Feeling Like A Queen: A Mother-Daughter Day Out In Kimono
Dress Like A Queen To Feel Like A Queen
Spring is the perfect time to dress up in an authentic Japanese kimono! My princess and I felt like royalty during our recent day out.
I love kimono at any time of the year, but especially in the spring when the cherry blossoms are popping. My daughter, Rei, is away at university overseas most of the year, but she was recently back in Japan for a short break. I wanted to do something special together on her last day at home, and so what could be better than a mother-daughter outing wearing kimono?
Our morning began at the Kimono Queen salon, located on the fourth floor of the Imperial Hotel Plaza. Just like the name suggests, the staff at Kimono Queen are dedicated to making every client feel like a queen (or a king) for the day.© Photo by Louise Kittaka
Fit for a Queen
The Kimono Queen owner is Toshie Takahashi, who was inspired by her late mother’s love of kimono to open her shop. “My mom collected kimono. Her last wish was to tell lots of people about the merits of high-quality kimono, regardless of their nationality,” she says. Now Toshie is working to make her mother’s dream a reality.
I’ve experienced dressing up in rental kimono aimed squarely at the tourist market, but Kimono Queen is different. Along with their international clients, they also cater to many Japanese customers who want to dress up for special occasions, and the beautiful kimono can be worn with pride to a Japanese wedding or formal party.
Choosing our kimono
After being welcomed with chocolates and tea, it was time to look at the kimono. In keeping with the spring motif, Rei chose a yellow-hued kimono, while I went with coral. Getting dressed up in a formal kimono takes a little bit of time and patience, and Toshie holds her staff to a high standard of presentation. It’s all in the fine details, and each step of the process needs to be executed with precision in order to achieve the desired overall look.
Kimono Queen will also do your hair in a becoming style to suit both the kimono and your tastes. I opted for a simple yet elegant chignon, while Rei had a pretty braided updo that was perfect for a young woman. Hair accessories were added and then we stepped into zori (slippers) to complete the look. Toshie even has her own photo studio in the salon and we posed for some pictures at the end.
Around the palace—by rickshaw
Waiting outside was the next part of our adventure—a jinrikisha or rickshaw. Kimono Queen is the only kimono salon in the Ginza area to have its own rickshaw for the exclusive use of clients—and to add an extra element to the whole experience! Rei and I felt a bit like the Japanese equivalent of Cinderella, being whisked away to the ball. Since it was rather breezy that day, we were glad to be wearing the kimono coats which Toshie had thoughtfully provided for us.
Kimono Queen is the only kimono salon in the Ginza area to have its own rickshaw for the exclusive use of clients
Our driver was Yutaka, a bilingual young man who spent several years in the USA as a child. Very fittingly for our royal day out, he took us around the nearby Imperial Palace. I’ve walked and run around the palace before but it was an entirely different experience to see it from a rickshaw.
A little royal history
Yukata shared his extensive knowledge of the history of the era. The Imperial Palace became home to the emperor in 1868, following the Meiji Restoration and the transfer of power from the Tokugawa shogunate back to the imperial family. Tokyo then became the official capital the same year. Before that, the site was known as Edo Castle, and the original building dates back to 1457. It passed through several hands until the powerful Tokugawa family took possession in the early 17th century and the castle became the base for the Tokugawa shogun (military rulers), during the Edo period (1603 to 1868).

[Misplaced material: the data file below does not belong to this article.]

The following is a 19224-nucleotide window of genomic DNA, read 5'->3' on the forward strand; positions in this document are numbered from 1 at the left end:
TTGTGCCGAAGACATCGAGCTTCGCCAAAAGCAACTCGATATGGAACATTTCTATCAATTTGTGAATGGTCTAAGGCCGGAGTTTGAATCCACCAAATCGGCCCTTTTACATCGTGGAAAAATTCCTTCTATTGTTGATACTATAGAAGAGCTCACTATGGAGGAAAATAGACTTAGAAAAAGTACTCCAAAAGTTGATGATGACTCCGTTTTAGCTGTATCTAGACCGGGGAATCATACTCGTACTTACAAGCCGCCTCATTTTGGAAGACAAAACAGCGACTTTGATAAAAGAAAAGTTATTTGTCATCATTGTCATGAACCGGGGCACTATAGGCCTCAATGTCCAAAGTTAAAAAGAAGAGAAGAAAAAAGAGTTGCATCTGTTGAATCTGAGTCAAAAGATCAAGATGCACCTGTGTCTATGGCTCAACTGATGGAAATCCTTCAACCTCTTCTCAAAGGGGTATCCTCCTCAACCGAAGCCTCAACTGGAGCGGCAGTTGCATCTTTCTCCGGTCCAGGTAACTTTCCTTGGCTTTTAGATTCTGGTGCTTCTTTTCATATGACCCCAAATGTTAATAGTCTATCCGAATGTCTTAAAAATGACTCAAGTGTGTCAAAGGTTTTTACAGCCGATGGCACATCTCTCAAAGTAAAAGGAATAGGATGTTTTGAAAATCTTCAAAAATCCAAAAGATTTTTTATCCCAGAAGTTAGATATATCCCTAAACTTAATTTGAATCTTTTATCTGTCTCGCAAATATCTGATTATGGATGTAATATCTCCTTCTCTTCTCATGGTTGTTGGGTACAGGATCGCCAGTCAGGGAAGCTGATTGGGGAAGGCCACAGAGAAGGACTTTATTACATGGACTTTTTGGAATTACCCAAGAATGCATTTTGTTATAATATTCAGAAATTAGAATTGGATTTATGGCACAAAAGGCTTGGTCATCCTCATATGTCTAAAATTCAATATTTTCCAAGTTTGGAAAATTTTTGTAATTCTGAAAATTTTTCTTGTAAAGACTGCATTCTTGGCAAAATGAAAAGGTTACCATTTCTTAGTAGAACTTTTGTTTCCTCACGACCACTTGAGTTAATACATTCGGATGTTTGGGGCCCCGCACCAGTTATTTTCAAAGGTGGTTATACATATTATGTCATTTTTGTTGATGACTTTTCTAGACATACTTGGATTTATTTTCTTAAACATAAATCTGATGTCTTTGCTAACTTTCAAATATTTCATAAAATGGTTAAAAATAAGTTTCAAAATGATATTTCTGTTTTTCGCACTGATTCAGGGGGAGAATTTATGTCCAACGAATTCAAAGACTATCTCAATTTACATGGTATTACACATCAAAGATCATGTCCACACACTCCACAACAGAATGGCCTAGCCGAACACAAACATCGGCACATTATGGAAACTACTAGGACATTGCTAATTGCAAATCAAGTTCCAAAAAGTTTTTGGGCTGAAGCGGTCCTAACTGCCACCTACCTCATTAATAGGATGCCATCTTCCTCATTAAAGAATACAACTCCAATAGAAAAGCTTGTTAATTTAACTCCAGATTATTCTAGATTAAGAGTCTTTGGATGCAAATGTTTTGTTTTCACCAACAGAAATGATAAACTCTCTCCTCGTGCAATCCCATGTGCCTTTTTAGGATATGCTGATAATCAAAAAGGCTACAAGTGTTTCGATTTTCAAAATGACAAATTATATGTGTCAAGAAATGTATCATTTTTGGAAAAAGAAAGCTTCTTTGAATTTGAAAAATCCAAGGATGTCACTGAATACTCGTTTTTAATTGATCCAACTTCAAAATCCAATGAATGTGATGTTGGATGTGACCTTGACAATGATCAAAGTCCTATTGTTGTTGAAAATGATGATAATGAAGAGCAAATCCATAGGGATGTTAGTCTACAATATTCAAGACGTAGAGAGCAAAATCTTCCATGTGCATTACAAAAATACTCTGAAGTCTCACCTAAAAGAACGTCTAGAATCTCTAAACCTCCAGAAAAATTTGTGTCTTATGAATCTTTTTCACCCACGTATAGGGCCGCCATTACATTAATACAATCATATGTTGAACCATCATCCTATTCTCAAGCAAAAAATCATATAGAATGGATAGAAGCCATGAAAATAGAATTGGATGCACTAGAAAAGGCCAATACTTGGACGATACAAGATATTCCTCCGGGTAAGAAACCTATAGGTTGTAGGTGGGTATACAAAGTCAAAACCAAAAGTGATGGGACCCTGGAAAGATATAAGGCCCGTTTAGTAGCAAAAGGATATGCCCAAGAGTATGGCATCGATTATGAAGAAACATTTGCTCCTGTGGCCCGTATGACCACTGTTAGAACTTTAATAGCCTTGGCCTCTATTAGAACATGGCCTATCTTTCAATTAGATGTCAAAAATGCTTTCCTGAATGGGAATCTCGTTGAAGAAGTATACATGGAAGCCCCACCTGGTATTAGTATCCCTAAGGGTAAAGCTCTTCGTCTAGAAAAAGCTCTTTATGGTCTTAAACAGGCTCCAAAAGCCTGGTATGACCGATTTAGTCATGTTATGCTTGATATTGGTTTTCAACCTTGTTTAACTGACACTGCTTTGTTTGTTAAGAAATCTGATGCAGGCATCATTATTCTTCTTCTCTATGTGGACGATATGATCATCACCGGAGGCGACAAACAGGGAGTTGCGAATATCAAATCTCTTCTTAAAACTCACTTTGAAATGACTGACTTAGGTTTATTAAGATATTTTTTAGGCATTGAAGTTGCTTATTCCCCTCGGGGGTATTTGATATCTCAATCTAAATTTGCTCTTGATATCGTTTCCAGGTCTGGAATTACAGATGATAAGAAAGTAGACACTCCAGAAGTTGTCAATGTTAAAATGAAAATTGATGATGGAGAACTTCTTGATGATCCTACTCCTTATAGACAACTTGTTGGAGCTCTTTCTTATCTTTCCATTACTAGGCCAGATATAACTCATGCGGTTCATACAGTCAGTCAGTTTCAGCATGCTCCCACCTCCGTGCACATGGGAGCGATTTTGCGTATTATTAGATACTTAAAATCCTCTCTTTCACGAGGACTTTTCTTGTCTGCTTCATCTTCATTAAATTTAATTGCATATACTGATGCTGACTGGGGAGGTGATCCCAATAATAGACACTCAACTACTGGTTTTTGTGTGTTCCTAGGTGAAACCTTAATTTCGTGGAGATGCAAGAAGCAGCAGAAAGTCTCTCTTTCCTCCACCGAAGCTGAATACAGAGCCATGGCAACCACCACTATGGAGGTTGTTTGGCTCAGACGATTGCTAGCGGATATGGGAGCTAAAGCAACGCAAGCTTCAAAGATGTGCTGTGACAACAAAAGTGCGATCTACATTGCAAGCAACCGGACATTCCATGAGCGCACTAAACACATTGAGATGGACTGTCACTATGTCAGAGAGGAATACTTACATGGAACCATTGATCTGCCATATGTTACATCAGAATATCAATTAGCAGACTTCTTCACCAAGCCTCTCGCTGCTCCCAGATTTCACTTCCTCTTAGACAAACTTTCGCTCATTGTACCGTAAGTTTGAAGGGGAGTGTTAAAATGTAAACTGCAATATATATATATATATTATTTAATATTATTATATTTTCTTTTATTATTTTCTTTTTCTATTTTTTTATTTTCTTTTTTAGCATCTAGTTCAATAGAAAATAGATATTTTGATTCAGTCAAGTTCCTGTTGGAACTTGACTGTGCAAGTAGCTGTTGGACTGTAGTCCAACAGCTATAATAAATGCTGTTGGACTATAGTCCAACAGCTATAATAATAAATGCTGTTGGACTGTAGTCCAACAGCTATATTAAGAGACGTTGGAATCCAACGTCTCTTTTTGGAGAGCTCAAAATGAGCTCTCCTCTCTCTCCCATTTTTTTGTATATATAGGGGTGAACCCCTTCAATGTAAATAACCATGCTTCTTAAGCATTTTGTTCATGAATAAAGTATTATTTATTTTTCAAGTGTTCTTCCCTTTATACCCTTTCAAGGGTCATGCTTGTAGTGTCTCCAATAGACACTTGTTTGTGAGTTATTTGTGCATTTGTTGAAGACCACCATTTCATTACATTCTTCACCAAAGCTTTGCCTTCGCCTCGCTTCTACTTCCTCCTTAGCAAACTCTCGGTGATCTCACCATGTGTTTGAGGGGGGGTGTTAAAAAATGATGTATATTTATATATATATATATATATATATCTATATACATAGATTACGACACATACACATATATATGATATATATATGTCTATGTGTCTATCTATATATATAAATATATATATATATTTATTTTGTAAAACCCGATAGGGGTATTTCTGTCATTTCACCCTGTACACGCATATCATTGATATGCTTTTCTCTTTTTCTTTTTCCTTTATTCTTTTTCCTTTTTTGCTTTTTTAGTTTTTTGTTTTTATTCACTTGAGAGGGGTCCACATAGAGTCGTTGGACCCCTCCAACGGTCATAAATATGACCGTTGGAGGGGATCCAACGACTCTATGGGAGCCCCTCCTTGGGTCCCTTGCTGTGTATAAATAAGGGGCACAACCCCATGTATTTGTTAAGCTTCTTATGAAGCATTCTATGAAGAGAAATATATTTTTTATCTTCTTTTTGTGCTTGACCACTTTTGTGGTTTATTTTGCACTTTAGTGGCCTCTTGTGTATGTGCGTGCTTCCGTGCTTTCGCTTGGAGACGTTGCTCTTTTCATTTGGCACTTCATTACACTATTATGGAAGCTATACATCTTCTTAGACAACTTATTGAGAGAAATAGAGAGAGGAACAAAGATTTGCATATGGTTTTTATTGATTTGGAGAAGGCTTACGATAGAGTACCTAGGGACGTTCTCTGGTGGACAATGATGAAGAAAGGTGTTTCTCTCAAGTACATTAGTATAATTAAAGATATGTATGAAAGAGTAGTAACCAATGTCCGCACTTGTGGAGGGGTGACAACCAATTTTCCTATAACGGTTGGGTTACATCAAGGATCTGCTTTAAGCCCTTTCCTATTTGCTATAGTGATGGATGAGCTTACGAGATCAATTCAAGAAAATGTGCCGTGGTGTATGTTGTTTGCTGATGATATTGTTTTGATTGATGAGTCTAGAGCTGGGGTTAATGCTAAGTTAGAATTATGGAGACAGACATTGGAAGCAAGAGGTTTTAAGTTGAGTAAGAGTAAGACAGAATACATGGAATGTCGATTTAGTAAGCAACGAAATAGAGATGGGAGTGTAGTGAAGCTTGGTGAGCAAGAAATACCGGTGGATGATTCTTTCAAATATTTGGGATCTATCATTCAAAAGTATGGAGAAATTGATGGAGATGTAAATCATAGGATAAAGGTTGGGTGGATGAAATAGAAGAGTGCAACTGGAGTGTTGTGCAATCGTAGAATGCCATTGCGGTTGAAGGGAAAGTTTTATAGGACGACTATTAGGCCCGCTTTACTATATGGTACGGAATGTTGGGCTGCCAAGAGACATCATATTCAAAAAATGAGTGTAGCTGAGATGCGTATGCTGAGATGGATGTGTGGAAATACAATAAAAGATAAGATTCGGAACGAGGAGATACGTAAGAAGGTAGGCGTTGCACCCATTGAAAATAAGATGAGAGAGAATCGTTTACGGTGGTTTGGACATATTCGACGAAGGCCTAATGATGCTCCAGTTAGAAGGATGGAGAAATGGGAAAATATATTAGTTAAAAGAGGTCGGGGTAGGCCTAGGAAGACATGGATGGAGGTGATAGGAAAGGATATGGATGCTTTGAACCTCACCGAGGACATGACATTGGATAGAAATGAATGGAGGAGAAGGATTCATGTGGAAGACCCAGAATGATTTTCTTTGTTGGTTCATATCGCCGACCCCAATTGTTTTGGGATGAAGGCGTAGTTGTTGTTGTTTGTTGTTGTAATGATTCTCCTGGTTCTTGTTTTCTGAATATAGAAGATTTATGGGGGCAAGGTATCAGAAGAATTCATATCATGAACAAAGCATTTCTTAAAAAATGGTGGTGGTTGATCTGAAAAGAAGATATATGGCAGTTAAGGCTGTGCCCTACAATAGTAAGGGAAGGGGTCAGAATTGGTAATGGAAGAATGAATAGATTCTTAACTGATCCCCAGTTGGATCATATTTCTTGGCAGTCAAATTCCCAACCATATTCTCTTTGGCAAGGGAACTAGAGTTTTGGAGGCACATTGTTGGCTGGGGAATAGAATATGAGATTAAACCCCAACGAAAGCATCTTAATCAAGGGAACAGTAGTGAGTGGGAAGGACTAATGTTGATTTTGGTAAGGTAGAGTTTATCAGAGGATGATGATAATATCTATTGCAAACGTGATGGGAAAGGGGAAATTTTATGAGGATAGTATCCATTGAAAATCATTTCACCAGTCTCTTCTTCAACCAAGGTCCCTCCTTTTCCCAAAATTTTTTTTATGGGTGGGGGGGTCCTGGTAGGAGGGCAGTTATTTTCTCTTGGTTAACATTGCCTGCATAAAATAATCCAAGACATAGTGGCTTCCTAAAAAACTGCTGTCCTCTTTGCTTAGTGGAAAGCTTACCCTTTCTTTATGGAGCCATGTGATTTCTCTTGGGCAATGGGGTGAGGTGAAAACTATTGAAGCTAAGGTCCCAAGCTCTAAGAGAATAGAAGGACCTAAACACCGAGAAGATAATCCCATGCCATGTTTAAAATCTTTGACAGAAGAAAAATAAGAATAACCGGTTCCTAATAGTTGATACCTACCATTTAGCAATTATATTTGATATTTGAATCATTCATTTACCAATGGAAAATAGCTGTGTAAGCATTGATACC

Did you know that the grounds were once several times their current size? Back in the Edo period, the current site of Tokyo Station, the Marunouchi district and Kitoanomaru Park were all part of the castle!
The best of British x Japanese
Even royalty get hungry, and after Yutaka dropped us back at the Imperial Hotel, we headed up to the 17th floor for an afternoon tea at the Imperial Lounge Aqua. A British-style afternoon tea wearing Japanese kimono—why not? Combining two of my favorite traditions, I was definitely in my element. (For vegetarians and those with dietary issues: with a little advance notice, the Imperial Lounge Aqua will cheerfully substitute any items in the tea set that you can’t eat. In my case, this was the meat and fish in the sandwiches and canapes.)
A British-style afternoon tea wearing Japanese kimono—why not?
We took our time over tea, chatting as we gazed out at the view of Hibiya Park from the window. Truth be told, when wearing a kimono, you can’t eat quickly even if you wanted to!
Some precious mother-daughter time
Feeling pleasantly full, we decided to walk off some of our indulgences at Hibiya Park. It was too early for cherry blossoms, but we found some picturesque spots for plenty of selfies, and the occasional two-shot when a kind passerby offered to take our photo.
Finally, it was time to head back to Kimono Queen to step out of our finery and back into everyday mode. Both Rei and I had thoroughly enjoyed a right royal day out. I was rather sad that I had to see Rei off at the airport the following day, but I had many lovely memories and photos to cherish. With spring here and Mother’s Day just around the corner, a day out in kimono could be the perfect way to celebrate for you and your princess, or with another special lady in your life!© Photo by Louise Kittaka